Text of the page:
Fathers and Sons

(Critical Survey of Contemporary Fiction)

In the spring of 1859, a middle-aged Russian gentleman, Nikolai Kirsanov, welcomes back to his estate his university-educated son, Arkady. The latter is accompanied by his fellow student Bazarov, whom he greatly admires. Bazarov soon finds himself engaged in fiercely ideological debates with Nikolai’s brother, Pavel, who dresses in elegant English fashion, parades the most fastidious of manners, and defends the conservative views of the “generation of the 1840’s” against the brusquely irreverent attacks of Bazarov’s “generation of the 1860’s.” Bazarov meets and finds himself falling in love with a wealthy, refined but frigid widow, Anna Odintsov; Arkady meanwhile romances her younger sister, Katya. Bazarov’s relationship with Madame Odintsov ends abruptly when he declares his love for her and she retreats hastily, whispering, “You have misunderstood me.”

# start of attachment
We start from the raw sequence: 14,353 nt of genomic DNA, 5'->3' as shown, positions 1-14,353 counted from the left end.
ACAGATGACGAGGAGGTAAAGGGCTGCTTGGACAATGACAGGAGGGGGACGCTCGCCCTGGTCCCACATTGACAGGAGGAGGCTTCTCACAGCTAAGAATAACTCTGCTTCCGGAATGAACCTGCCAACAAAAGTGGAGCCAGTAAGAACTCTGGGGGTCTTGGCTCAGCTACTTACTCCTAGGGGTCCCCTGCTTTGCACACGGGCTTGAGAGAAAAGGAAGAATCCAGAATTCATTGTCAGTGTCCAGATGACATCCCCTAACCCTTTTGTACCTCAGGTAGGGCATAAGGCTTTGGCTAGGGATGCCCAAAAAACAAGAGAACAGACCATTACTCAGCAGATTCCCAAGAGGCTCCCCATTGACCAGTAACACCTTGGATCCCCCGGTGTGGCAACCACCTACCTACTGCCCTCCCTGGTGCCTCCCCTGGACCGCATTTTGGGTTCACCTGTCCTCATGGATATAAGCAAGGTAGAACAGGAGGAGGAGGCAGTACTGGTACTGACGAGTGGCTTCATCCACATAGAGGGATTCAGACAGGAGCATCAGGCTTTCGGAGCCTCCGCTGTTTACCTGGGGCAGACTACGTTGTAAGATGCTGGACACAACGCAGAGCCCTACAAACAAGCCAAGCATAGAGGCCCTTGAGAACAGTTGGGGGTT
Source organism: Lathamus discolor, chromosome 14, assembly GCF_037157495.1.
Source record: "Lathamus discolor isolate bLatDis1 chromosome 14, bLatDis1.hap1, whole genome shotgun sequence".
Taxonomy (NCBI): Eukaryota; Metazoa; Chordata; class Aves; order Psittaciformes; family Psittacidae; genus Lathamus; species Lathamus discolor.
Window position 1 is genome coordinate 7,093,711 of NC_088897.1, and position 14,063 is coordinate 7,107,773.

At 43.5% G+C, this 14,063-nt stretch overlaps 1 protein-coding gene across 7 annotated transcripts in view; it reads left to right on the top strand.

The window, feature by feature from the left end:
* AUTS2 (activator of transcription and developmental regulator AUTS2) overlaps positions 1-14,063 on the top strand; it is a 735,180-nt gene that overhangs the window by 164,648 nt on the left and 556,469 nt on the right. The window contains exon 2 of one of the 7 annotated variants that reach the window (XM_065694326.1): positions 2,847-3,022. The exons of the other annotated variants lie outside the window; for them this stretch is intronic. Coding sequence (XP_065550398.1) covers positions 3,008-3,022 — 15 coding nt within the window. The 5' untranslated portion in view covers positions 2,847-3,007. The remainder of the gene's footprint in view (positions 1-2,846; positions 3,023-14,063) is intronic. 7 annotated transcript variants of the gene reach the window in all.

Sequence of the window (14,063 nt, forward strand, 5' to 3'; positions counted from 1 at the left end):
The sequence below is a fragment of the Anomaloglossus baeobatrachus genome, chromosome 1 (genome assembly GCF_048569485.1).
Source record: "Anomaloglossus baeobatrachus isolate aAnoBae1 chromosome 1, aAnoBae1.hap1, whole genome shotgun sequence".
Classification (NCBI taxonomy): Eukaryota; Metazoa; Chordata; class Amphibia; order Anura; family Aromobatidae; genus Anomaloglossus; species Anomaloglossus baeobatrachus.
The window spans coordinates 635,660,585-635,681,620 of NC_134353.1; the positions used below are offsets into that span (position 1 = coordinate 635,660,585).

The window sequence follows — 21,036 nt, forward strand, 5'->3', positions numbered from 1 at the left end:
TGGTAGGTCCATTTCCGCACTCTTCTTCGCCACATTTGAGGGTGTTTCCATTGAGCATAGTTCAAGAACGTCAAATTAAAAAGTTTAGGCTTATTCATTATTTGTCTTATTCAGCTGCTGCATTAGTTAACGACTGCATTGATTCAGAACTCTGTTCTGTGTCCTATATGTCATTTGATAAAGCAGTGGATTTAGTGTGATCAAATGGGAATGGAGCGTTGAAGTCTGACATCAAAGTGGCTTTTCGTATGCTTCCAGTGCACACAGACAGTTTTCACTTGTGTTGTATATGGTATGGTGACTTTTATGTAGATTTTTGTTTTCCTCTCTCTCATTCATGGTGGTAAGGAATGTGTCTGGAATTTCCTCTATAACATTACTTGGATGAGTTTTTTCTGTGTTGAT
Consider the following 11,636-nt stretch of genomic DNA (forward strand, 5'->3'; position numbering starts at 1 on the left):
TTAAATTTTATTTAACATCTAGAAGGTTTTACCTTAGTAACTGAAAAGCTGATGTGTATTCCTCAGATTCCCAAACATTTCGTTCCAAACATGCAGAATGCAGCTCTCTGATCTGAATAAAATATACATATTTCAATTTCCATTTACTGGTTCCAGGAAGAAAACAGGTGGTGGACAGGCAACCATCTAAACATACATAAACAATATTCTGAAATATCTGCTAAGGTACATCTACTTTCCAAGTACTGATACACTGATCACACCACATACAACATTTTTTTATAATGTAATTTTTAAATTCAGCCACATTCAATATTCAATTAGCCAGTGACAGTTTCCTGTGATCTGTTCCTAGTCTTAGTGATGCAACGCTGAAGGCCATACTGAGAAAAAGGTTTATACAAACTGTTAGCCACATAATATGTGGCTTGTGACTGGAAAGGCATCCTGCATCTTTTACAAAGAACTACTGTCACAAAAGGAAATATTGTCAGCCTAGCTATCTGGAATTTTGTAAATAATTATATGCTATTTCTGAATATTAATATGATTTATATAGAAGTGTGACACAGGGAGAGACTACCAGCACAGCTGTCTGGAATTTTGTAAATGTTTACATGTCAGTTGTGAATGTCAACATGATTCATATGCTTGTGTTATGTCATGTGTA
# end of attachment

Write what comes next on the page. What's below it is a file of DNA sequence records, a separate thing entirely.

At the Kirsanovs’ residence, Bazarov is challenged to a duel by Pavel, wounds him slightly, and therefore finds further stay there impossible. He returns to the home of his old-fashioned parents and helps his father with his medical practice. While dissecting the body of a peasant who died of typhoid fever, Bazarov cuts and infects himself, finds no caustic available as antidote, and dies within a few days. Arkady marries his Katya, and Nikolai Kirsanov jumps the class barrier to wed his servant-mistress, Fenichka.

The meaning of the novel hinges heavily on Bazarov, who unites its various foci of interest. He proudly calls himself a “nihilist,” yet is hardly a revolutionary: He has no coherent...

(The entire section is 652 words.)